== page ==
"INTERNATION LAW AND THE CONTRADICTION OF AUSTRALIAN POLICIES"
Since 1992, the notion of mandatory detention for unlawful citizens seeking asylum for political, racial and economic hardship was legislated by the Commonwealth Government of Australia. Subsequently, Australia's domestic policy relating to this matter has resulted in a state of cruelty towards refugees and unsympathetic to their circumstances. Furthermore, the policy, highlighted in the Migration Act 1958, contradicts several articles of international law of which Australia is a signatory.
In light of the Commonwealth Government's policy, Australia has supported the participated in the concept of "pre-emptive self defence" which was implemented by President George W. Bush of the United States of America against the Middle Eastern country of Iraq in 2003. Deemed to be a response to the September 11 terrorist attacks, the terms under which the United States and its allies decided to endorse the war breached numerous areas of international law.
Consequently, it was inevitable Iraqi citizens would flee the destabilised region as refugees.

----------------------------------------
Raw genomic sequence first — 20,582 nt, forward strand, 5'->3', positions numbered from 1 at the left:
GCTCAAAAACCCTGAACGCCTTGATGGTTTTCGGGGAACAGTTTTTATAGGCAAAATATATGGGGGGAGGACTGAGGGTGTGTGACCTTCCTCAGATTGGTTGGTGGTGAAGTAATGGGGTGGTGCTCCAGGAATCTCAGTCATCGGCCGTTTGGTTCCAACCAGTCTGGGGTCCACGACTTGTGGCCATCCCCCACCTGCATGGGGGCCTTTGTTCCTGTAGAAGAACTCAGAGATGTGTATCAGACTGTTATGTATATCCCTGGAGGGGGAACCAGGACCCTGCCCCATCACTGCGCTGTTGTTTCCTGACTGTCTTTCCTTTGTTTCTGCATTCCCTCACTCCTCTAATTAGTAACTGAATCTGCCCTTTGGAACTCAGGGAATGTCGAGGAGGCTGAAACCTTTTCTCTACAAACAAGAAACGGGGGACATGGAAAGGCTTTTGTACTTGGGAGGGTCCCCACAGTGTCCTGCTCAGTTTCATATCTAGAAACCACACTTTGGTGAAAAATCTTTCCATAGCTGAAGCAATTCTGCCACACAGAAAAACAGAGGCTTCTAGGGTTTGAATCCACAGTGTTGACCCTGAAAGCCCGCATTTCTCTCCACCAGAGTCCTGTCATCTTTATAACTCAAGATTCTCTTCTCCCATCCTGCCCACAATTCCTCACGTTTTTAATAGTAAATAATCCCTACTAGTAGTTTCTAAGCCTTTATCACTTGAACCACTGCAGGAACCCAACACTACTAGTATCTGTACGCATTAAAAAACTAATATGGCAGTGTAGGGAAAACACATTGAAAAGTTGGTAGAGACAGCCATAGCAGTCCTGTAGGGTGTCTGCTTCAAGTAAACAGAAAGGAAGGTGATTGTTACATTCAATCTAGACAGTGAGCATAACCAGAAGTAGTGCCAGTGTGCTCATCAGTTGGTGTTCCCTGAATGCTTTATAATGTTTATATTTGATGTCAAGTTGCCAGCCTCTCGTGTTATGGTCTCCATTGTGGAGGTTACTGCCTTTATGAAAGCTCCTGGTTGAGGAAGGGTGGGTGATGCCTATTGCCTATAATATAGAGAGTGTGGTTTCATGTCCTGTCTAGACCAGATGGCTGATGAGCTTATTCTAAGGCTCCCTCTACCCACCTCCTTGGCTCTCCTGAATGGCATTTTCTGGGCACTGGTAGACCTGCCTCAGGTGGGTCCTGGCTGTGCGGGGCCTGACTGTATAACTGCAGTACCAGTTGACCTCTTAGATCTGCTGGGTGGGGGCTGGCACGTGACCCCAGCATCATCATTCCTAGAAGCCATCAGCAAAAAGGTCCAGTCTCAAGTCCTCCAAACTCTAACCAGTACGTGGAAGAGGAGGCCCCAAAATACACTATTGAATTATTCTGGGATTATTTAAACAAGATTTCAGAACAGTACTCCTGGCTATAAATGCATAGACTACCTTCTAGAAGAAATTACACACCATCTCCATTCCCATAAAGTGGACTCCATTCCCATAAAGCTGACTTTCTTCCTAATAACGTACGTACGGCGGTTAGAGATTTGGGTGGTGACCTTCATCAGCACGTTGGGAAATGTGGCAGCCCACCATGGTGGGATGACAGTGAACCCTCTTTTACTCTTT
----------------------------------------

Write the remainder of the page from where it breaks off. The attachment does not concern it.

In spite of Australia's contribution and controversial participation to the conflict, the domestic policy on refugees seeking asylum has remained unchanged. Therefore, Australia has unfortunately deferred in its responsibilities to willingly, humanely and sympathetically accept a country's refugee population against which the Australia military has used forced. The purpose of this paper is to identify and analyse Australian Government policies that breach several jurisdictions of law and contradict several moral values in relation to the conflict in Iraq and its refugee population.
Established on the 1st of January 1942, the United Nations (UN) was formed as an international effort for countries to review their differences peacefully. Since then, the UN has proved to become an influential and significant player in international politics, committing its resources in areas such as international peace keeping and human rights.